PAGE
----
“If the parents have a deal — `You can use my car if we put a locator on it, and if you ever get in a bind, I’ll know exactly where you are’ — most teenagers won’t mind that,” said Chris Newton, the chief executive of Securus.
Neither Amber Alert nor Securus markets its devices to people who are looking to invade other people’s privacy. What’s more, both firms’ devices require at least a yearlong service contract, which make them somewhat unsuitable for the infidelity market. Why sign up for a year if you only want to track your straying spouse’s whereabouts for the next few weeks?
With that customer in mind, Rocky Mountain Tracking, a GPS firm that mainly sells trackers to companies looking to monitor their fleet vehicles, recently created a monthly rental plan for its personal tracking device, called Ghost Rider. For $99.95 a month, you’ll get the device and a service plan without a contract. You can use the device however you wish as long as you obey the law. (The rules of monitoring vehicles varies by state, but it’s generally considered legal if you’re tracking a car that you own.)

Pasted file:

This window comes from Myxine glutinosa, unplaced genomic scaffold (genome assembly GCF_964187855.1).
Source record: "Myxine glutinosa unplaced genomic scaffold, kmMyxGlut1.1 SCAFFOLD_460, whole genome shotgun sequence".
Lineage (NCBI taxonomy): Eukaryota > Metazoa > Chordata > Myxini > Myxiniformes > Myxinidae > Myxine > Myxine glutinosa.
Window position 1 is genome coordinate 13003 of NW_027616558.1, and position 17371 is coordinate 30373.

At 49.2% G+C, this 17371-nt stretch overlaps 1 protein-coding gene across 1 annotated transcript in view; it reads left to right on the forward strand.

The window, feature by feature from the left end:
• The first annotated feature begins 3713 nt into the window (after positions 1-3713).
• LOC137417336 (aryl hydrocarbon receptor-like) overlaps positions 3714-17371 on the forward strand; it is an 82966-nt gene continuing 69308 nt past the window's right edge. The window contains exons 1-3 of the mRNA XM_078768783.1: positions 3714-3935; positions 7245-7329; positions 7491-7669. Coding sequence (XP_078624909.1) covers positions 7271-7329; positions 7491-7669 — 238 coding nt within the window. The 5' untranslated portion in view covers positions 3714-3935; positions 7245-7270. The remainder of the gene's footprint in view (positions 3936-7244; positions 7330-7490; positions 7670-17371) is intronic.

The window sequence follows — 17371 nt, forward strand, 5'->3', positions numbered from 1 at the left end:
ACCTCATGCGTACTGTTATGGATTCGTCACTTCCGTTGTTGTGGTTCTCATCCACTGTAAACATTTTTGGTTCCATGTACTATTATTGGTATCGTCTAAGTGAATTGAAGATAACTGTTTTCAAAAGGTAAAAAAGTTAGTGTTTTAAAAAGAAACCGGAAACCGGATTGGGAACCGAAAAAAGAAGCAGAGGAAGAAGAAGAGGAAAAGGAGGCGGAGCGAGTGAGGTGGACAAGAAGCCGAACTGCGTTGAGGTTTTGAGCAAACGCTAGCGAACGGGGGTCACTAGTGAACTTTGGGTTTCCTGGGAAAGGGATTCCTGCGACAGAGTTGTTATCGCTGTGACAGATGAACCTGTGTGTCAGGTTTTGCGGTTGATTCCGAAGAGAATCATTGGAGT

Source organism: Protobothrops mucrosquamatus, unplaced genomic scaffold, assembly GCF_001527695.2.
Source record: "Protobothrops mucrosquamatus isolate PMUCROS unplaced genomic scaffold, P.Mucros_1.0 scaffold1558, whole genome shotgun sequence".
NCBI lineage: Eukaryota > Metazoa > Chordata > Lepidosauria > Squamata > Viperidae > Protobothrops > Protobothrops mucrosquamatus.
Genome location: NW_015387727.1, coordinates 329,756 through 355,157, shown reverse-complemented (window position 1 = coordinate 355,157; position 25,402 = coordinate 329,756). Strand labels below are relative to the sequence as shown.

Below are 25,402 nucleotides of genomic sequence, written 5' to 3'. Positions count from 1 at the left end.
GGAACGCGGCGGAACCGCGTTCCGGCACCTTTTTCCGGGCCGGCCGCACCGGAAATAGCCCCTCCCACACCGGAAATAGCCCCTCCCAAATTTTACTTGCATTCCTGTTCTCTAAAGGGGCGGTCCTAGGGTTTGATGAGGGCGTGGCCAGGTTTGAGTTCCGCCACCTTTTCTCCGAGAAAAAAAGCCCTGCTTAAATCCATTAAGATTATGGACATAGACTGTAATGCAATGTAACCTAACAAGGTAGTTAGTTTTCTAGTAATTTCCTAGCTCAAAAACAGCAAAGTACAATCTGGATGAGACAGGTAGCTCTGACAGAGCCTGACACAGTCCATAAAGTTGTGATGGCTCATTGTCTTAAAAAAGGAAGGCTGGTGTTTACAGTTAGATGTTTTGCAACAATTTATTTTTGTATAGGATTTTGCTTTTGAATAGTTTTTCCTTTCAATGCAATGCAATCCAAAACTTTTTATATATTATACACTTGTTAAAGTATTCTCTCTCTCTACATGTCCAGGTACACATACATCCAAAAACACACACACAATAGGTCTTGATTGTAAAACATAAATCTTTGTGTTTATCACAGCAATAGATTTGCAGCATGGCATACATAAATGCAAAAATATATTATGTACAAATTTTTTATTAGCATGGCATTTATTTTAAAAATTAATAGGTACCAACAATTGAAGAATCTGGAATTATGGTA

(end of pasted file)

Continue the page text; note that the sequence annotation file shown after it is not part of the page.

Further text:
When you’re done with the device, you send it back to Rocky Mountain Tracking.
“We probably rent out 10 to 12 devices a month, and we don’t ask any questions,” said Gary Whitney, Rocky Mountain’s director of sales.
“Occasionally I’ll get a person — usually it’s the wife — who feels guilty about doing it,” he said. “But not so guilty that they don’t go ahead and get the device.”